Peter Cobb defended his dissertation, “Computational Analyses of Archaeological Ceramics: The Second Millennium BCE Ceramics of the Marmara Lake Basin in Their Western Anatolian Regional Context,” and graduated in August 2016. He has since been hired as the Digital Archaeology Specialist at the Center for the Analysis of Archaeological Materials (CAAM) in the Penn Museum. Sarah Beckmann graduated in December 2016 with a dissertation entitled “Statuary Collections in the Late Roman Villas of Hispania and Southwestern Gaul.” Amanda Reiterman also graduated in December 2016 with her dissertation “Keimelia: Objects Curated in the Ancient, Mediterranean (8th–5th Centuries B.C.).” Congratulations!
AAMW Program Overview
The Graduate Group in the Art and Archaeology of the Mediterranean World trains students for careers in the art and archaeology of Classical and Near Eastern Civilizations. Drawing on the vast resources of the University of Pennsylvania Museum of Archaeology and Anthropology, AAMW incorporates fieldwork, museum internships, and university instruction into a flexible interdisciplinary program leading to the M.A. and Ph.D. All students accepted into the program are fully funded for a period of at least five years.
The faculty of the AAMW Graduate Group features an extraordinary array of distinguished scholars who represent virtually every major area in the study of antiquity. Most of the faculty are drawn from four departments in Penn's School of Arts and Sciences: Classical Studies, History of Art, Anthropology, and Near Eastern Languages and Civilizations, although the resources of the Graduate School of Design, the Center for Ancient Studies, the Department of Religious Studies, and the Center for Advanced Judaic Studies are frequently utilized as well. AAMW students also have the opportunity to take courses at Bryn Mawr, Princeton, and Temple University, which form part of a regional academic consortium with Penn.
Sophie Crawford Waters, Lara Fabian, Reed Goodman, Nurith Goshen, Sam Holzman, Daira Nocera, Steve Renette, and Anna Sitz published articles on their research in 2016, and others have forthcoming articles. Nearly all AAMW students presented their work at conferences around the world, including meetings of the Archaeological Institute of America (AIA), the American Schools of Oriental Research (ASOR), the International Congresses on the Archaeology of the Ancient Near East (ICAANE), the Byzantine Studies Conference, the Rencontre Assyriologique Internationale, the Classical Association of the Middle West and South, and many others.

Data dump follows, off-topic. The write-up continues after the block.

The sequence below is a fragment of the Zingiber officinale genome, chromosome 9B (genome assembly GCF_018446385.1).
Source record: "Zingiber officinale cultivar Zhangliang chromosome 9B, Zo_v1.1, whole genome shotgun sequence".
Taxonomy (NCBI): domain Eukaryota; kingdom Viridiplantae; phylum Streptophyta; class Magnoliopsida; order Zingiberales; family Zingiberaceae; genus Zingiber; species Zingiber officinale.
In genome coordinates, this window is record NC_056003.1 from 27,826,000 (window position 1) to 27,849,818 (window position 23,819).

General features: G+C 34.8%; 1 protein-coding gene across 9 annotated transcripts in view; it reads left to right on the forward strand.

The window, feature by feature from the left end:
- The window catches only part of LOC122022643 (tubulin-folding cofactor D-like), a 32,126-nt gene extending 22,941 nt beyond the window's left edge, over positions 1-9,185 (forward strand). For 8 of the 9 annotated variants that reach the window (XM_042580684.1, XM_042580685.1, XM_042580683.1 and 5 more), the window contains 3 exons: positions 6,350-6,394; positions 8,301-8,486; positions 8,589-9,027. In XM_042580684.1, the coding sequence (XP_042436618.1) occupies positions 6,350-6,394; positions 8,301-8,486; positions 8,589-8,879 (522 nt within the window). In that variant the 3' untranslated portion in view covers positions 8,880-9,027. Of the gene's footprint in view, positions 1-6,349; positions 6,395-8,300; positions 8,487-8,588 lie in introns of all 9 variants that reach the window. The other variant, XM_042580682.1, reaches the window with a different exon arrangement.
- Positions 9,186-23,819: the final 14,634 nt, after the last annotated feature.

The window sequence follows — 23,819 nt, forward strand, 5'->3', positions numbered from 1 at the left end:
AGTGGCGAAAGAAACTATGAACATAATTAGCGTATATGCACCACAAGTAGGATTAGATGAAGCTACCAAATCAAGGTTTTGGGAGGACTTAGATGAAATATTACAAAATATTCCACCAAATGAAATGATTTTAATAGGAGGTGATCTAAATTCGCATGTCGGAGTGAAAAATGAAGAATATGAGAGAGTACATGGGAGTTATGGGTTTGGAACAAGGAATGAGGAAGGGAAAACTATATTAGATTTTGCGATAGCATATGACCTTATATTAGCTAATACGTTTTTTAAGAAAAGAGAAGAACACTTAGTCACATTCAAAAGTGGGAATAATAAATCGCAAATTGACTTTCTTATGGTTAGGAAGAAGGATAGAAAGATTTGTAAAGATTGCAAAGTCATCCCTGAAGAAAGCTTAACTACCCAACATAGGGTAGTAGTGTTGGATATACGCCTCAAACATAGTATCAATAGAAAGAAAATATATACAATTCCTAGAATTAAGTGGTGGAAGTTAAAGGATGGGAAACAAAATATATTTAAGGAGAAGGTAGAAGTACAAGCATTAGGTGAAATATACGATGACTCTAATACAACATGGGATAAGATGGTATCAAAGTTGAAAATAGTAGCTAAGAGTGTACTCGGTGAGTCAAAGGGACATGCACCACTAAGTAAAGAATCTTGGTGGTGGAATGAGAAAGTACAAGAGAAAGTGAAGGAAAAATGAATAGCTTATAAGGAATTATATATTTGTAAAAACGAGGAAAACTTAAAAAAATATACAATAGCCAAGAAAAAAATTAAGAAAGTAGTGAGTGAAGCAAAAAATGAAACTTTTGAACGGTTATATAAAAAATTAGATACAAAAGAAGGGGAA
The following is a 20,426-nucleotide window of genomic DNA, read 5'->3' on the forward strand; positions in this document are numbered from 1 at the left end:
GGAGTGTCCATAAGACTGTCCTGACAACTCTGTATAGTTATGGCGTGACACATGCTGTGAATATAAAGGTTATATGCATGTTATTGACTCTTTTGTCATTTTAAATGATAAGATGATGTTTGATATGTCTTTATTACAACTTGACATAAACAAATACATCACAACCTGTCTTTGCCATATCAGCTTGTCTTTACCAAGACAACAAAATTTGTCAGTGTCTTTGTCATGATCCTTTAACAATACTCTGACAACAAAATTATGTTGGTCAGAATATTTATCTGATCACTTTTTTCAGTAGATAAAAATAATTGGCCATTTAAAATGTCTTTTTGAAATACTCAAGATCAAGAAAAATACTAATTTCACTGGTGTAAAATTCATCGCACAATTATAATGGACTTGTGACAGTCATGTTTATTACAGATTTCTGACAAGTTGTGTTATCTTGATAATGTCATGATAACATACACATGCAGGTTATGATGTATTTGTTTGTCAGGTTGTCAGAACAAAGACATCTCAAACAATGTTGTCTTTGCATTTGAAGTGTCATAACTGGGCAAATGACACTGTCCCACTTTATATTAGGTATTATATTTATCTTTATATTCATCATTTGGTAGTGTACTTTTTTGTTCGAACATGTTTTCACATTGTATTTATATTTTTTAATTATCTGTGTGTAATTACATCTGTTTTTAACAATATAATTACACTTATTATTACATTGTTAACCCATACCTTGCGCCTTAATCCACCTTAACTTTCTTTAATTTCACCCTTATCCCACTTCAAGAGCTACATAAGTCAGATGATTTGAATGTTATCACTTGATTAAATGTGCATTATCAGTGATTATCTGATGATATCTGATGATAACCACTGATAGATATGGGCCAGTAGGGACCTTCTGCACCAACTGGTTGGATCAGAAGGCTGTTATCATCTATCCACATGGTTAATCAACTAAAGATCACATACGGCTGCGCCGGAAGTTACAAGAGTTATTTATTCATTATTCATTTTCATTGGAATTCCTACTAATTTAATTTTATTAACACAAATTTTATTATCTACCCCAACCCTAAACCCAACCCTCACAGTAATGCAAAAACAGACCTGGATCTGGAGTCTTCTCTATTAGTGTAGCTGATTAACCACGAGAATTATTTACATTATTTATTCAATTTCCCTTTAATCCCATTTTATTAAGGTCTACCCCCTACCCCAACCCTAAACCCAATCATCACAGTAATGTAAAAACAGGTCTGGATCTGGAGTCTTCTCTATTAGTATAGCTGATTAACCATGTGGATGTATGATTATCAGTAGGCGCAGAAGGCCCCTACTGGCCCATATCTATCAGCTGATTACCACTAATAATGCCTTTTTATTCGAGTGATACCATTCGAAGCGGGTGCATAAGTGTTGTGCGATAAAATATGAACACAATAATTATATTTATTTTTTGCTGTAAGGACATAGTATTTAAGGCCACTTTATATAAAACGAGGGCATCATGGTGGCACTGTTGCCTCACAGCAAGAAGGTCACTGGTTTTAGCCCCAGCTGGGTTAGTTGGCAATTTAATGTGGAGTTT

Several AAMW students won prestigious awards and fellowships. Sophie Crawford Waters won the coveted Irene Rosenzweig/Lily Auchincloss/Samuel H. Kress Foundation Rome Prize for two years of research at the American Academy in Rome. She was also awarded the John R. Coleman Traveling Fellowship from the Archaeological Institute of America (AIA) for her field research, and a teaching fellowship at the Eberhard Karls Universität Tübingen, Germany. Steve Renette was awarded the prestigious ASOR Mesopotamian Fellowship 2017 for survey work in the Bazyan Basin in Iraqi Kurdistan. Lara Fabian held a Mellon Foundation- CLIR Dissertation Research Fellowship and a CAORC Multi-Country Research Fellowship to support research in Azerbaijan, Georgia, Russia, Romania, and Bulgaria. She was also named “Best new numismatic writer” by the Numismatic Literary Guild for her article “Cultural Currencies: The Starosselsky Collection: Imperial Histories and Cultural Currencies.” Lucas Stephens received an Andrew W. Mellon Price Lab Fellowship for Penn Doctoral Students, and a Spatial Archaeometry Research Collaboration at the Center for Advanced Spatial Technologies in order to pursue his project mapping the growth of land-route networks across Anatolia. Kate Morgan received the President Gutmann Leadership Award from GAPSA to present dissertation research at the 10th meeting of the International Congresses on the Archaeology of the Ancient Near East (ICAANE) in Vienna. James Shackelford was granted a year of graduate funding by the Department of Religious Studies to facilitate his pursuit of a dual AAMW/RELS Ph.D.
Two students were resident in Athens at the American School of Classical Studies at Athens in 2015–2016: Sam Holzman (regular member; Gorham Phillips Stevens Fellow in the History of Architecture), and Anna Sitz (associate member; Phi Beta Kappa Mary Isabel Sibley Fellowship). Sam currently holds a second-year fellowship at the School.
Sarah Linn (ABD) continues to work part-time at the Penn Museum running two undergraduate programs—the Penn Museum Fellows and the Student Exhibition Internship. Katherine Burge and Petra Creamer have participated in the planning for the renovation of the Middle East Gallery at the Penn Museum. Emily French is currently working on creating a website to display the Penn Museum's Wanamaker Bronze collection.
The Interdepartmental Graduate Group in Art and Archaeology of the Mediterranean World (AAMW) offers a terminal M.A. program in Mediterranean Archaeology. Learn more here.